Low back pain (LBP) is a common and costly condition that often becomes chronic if not properly addressed. Recent research has shown that psychosocial symptoms can complicate LBP, necessitating more comprehensive screening measures.
The present study investigated the role of psychosocial factors, including anger regulation, in pain and disability using a screening measure designed for LBP treated with physical therapy.
One hundred three LBP patients initiating physical therapy completed an established screening measure to assess risk for developing chronic pain, and psychosocial measures assessing anger, depression, anxiety, fear-avoidance, and pain-catastrophizing before and after 4 weeks of treatment. Dependent variables were pain intensity, physical impairment, and patient-reported disability. Risk subgrouping based on anger and other psychosocial measures was examined using established screening methods and through using an empirical statistical approach.
Analyses revealed that risk subgroups differed according to corresponding levels of negative affect, as opposed to anger alone. General psychosocial distress also predicted disability posttreatment, but, interestingly, did not have a strong relationship to pain. Subsequent hierarchical agglomerative clustering procedures divided patients into overall high-distress and low-distress groups, with follow-up analyses revealing that the high-distress group had higher baseline measures of pain, disability, and impairment.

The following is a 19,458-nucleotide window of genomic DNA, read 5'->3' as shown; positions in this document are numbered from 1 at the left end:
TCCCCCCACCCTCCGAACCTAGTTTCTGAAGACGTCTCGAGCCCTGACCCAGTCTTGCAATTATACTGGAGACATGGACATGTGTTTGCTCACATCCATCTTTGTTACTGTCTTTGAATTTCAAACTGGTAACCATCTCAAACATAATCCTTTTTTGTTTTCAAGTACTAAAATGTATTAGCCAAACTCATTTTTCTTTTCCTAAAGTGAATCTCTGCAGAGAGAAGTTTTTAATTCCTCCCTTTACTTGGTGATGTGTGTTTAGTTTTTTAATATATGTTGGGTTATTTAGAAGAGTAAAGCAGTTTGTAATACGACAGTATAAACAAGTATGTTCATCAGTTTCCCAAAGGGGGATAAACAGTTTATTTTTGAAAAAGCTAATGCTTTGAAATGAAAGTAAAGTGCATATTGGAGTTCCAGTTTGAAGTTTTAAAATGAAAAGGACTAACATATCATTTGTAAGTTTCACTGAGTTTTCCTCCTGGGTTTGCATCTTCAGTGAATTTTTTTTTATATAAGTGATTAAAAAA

Findings suggest that anger may be part of a generalized negative affect rather than a unique predictor when assessing risk for pain and disability in LBP treatment. Continued research in the area of screening for psychosocial prognostic indicators in LBP may ultimately guide treatment protocols in physical therapy for more comprehensive patient care.
Departments of *Clinical and Health Psychology
†Center for Pain Research and Behavioral Health, University of Florida, Gainesville, FL
Supported by an award from the Brooks Health System to the University of Florida Foundation, Gainesville, Florida, NIH T32 Neuromuscular Plasticity Research Training Fellowship (T32 HD043730), and NIH Grant R01 NS047119. The authors declare no conflict of interest.
Reprints: Anne N. Nisenzon, PhD, Department of Clinical and Health Psychology, University of Florida, P.O. Box 100165, Gainesville, FL 32610-0165 (e-mail: email@example.com).
Received March 17, 2012
Accepted August 2, 2013